In addition to the federally subsidized Stafford and Perkins loan, which are awarded based on a need assessment, you can also expect to see an unsubsidized Stafford loan and Federal Work-Study. For work-study, expect your child to work 10-15 hours per week, although it will vary depending upon the school. If you accept the work-study award you’ll need to communicate with the school’s financial aid office to secure a position. Be aware, that the money earned by the student will be paid to the student, but will not be deducted from the parent’s bill. Additionally, work-study wages are not counted against family contribution as you apply for financial aid the following year.
Other unsubsidized loans are available, such the Federal PLUS Loan and private student loans. The Federal PLUS Loan is for parents, not students. Loans are made by FFEL (Federal Family Education Loan) lenders and has a fixed interest rate of 8.5%, although is subject to adjustment twice a year. Parents are allowed to borrow up to the cost of the education, less other financial aid. There’s usually a 3% origination fee and repayment begins 60 days after the loan has been disbursed.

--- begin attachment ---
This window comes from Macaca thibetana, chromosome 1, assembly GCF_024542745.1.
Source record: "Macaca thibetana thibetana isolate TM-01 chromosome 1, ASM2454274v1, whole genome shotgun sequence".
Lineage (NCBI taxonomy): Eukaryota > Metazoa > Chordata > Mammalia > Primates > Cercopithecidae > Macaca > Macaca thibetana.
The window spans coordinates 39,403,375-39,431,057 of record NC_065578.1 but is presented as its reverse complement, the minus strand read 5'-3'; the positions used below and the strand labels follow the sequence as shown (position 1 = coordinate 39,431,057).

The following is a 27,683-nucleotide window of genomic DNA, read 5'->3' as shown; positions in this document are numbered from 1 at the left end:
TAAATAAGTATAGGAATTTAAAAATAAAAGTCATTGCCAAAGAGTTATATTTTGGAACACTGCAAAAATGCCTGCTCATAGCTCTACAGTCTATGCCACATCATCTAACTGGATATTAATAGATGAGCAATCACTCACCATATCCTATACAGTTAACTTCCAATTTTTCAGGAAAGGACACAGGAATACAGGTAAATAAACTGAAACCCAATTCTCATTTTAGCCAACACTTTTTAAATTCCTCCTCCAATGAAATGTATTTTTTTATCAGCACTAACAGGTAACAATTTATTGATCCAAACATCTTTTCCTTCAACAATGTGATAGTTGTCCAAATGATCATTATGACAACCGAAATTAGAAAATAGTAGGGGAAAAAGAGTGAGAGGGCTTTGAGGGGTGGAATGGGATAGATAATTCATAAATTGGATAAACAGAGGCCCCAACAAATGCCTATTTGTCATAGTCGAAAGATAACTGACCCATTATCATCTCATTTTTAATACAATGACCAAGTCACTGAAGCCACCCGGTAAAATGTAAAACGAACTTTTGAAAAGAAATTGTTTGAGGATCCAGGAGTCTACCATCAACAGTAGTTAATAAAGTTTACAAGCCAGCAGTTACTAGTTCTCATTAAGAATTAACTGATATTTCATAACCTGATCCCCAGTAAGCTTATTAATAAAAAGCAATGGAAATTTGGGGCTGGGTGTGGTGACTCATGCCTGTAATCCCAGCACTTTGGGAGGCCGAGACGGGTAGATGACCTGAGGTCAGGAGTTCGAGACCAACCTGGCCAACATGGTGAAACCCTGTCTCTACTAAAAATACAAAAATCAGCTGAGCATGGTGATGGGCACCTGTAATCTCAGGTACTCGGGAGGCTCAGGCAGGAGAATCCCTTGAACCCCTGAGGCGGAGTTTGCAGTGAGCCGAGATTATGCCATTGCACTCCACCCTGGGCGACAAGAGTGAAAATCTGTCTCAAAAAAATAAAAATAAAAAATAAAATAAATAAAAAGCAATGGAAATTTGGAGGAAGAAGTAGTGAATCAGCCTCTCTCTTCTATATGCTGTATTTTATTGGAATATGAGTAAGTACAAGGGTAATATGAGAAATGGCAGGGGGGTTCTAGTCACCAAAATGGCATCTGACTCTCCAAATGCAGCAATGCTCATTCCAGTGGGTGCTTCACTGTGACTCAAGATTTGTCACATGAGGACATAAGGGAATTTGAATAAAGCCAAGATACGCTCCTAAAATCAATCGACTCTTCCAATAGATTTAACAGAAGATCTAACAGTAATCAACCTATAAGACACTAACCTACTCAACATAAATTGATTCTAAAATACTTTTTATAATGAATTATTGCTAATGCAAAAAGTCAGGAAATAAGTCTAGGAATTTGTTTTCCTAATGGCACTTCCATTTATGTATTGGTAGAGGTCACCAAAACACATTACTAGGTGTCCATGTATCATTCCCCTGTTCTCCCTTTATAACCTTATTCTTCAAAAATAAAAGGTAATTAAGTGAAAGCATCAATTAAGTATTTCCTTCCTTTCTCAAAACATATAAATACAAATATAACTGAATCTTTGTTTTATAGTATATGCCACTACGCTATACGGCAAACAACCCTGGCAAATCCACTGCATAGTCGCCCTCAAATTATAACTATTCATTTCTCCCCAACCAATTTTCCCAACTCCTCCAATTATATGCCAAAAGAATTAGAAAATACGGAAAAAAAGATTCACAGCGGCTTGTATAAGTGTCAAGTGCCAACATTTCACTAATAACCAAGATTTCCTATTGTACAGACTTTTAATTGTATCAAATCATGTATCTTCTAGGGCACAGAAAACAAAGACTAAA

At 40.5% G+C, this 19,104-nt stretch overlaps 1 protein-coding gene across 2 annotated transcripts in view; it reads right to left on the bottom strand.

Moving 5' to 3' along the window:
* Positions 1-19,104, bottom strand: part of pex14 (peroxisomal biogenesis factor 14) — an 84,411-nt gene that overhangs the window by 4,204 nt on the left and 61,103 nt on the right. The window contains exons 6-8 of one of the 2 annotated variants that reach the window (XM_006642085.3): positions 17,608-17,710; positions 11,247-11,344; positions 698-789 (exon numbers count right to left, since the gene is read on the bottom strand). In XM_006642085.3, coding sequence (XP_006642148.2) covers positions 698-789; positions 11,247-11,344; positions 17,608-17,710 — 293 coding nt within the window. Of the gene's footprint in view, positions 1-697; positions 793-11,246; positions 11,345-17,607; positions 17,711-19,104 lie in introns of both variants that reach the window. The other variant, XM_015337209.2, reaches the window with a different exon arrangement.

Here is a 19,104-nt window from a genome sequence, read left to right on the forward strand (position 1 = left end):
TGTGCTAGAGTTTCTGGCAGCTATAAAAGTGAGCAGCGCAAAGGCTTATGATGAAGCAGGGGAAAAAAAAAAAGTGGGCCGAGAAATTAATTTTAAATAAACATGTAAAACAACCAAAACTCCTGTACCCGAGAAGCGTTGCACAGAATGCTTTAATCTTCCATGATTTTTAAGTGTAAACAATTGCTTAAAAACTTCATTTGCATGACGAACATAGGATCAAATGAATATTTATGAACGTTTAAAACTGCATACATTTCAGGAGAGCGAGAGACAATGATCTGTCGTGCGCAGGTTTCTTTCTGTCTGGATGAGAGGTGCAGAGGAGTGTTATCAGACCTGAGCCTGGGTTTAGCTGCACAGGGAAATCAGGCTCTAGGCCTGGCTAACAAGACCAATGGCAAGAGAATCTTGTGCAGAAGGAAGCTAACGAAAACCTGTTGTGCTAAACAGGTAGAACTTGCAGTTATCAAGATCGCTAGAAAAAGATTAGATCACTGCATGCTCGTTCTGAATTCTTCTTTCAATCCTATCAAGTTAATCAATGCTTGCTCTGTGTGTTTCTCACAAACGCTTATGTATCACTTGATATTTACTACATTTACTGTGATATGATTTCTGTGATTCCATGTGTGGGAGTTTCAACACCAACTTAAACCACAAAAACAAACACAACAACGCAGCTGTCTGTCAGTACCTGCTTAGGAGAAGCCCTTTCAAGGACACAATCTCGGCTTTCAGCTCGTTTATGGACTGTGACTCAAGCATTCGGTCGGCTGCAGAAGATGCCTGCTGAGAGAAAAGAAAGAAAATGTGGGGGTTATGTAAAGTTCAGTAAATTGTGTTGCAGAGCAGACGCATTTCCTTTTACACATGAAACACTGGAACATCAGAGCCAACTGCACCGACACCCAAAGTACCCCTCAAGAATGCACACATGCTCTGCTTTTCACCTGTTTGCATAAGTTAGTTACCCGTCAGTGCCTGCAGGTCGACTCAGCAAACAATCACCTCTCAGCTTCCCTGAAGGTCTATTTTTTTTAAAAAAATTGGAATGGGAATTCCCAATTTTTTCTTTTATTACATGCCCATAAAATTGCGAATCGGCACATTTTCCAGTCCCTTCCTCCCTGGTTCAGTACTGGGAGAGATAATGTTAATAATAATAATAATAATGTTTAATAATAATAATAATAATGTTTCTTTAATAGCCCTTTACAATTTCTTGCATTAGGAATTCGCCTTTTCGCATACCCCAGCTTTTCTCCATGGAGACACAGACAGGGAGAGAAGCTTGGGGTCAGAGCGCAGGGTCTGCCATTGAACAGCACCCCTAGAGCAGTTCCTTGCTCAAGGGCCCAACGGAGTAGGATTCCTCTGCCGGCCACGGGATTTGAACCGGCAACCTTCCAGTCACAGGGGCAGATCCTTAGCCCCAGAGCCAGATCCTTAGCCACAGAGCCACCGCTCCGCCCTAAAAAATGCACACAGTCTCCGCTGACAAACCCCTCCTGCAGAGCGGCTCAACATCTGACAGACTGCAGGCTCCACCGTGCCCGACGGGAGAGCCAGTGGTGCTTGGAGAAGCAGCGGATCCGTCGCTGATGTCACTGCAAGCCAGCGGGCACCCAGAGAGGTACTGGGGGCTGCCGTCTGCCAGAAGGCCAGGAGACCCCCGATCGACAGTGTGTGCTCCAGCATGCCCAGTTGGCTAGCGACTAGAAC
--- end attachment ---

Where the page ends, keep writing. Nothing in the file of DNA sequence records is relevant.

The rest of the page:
Private student loans are also available through such accredited banking and credit institutions such as Chase, Citibank, Discover, Wells Fargo and others such as Sallie Mae. Obtaining a private student loan is more challenging than it has been in the past given the current state of the economy. Additionally, most lenders limit the loan amount to the cost of education, less other financial aid, similar to the PLUS loan. The student will want to consider how much debt they’re willing to take on and COA should play a role in the decision making process when they choose their school.